Bow Valley ParkwayFollow Highway 1 past the Mount Norquay Road intersection until you reach the turn off for Bow Valley Parkway. This was the original road that connected the town of Banff to the town of Lake Louise. Your first stop should be on the east side of the Parkway, to see Johnston Canyon. Take a short and easy hike to see the Lower Falls and go a bit farther to reach the Upper Falls and the Ink Pots – several bubbling spring water pools. Further along the Parkway you can stop and take a short walk to Castle Mountain Viewpoint for a spectacular view of the mountain. Keep driving until you reach Morant’s Curve, just before the Parkway takes you back to Highway 1, where you can stop and take in the roadside panorama of the Bow River, Wenkchemna Peaks, and Mount Temple.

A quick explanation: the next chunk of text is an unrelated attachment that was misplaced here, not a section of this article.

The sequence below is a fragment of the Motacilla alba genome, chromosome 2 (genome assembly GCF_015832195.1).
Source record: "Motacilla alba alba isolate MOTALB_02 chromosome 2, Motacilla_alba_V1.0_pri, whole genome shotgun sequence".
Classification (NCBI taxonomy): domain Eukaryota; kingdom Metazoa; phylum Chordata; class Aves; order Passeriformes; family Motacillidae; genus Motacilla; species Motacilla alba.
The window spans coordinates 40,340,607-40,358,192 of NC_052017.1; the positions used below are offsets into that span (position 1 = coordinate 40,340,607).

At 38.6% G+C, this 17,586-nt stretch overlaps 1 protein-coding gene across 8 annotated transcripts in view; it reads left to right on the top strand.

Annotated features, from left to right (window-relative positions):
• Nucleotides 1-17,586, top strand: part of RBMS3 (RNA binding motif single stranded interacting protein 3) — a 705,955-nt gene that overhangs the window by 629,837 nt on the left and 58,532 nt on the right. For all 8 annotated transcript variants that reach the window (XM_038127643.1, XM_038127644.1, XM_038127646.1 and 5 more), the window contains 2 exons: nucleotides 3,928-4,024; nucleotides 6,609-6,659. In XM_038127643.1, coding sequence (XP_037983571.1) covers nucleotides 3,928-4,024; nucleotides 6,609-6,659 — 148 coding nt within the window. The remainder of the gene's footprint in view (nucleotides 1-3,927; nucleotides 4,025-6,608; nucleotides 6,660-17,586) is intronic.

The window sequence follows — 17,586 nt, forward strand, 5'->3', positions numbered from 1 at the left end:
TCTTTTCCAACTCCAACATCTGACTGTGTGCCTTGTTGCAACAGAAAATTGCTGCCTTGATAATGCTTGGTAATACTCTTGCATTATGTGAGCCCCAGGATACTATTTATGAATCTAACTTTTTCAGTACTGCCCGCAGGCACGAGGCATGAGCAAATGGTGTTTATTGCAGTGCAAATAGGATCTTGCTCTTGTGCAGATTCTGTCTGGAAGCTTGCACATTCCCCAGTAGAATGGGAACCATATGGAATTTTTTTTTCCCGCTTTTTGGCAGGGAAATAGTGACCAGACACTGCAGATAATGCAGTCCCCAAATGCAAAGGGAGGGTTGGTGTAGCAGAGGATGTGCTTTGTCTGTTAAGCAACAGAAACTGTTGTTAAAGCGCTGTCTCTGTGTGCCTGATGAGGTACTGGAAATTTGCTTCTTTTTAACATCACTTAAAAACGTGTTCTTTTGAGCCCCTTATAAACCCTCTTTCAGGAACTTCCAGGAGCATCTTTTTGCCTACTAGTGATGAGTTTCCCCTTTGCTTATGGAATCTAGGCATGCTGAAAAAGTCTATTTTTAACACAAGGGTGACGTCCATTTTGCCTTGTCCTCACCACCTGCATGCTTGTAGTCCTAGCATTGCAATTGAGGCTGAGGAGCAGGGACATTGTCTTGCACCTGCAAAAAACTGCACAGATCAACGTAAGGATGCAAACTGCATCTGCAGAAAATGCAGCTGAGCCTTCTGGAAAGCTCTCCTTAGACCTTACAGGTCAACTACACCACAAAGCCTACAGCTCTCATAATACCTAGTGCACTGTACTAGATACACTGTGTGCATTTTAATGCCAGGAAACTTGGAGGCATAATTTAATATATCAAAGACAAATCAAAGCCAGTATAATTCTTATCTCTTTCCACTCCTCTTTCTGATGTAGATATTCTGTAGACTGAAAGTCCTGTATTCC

If you chose to take the detour down Bow Valley Parkway instead of leaving Banff and continuing north on Highway 1, you will have to get back on to Highway 1 and drive straight until you come upon the town of Lake Louise. Here, like in Banff, you have many options as far as what you’d like to see and do.
Lake LouiseTake Lake Louise Drive from town to see the beautiful Lake Louise. Beginning at the shoreline of Lake Louise, you can take Lake Agnes Trail for a 2.5-hour round trip to see Mirror Lake and Lake Agnes. Alternately, you can take Lake Louise Lakeshore trail to the other end of the lake, where it connects to Plain of Six Glaciers trail that leads to the foot of Mount Victoria. The Lake Agnes trail will also eventually connect you to the Plain of Six Glaciers trail via Highline trail.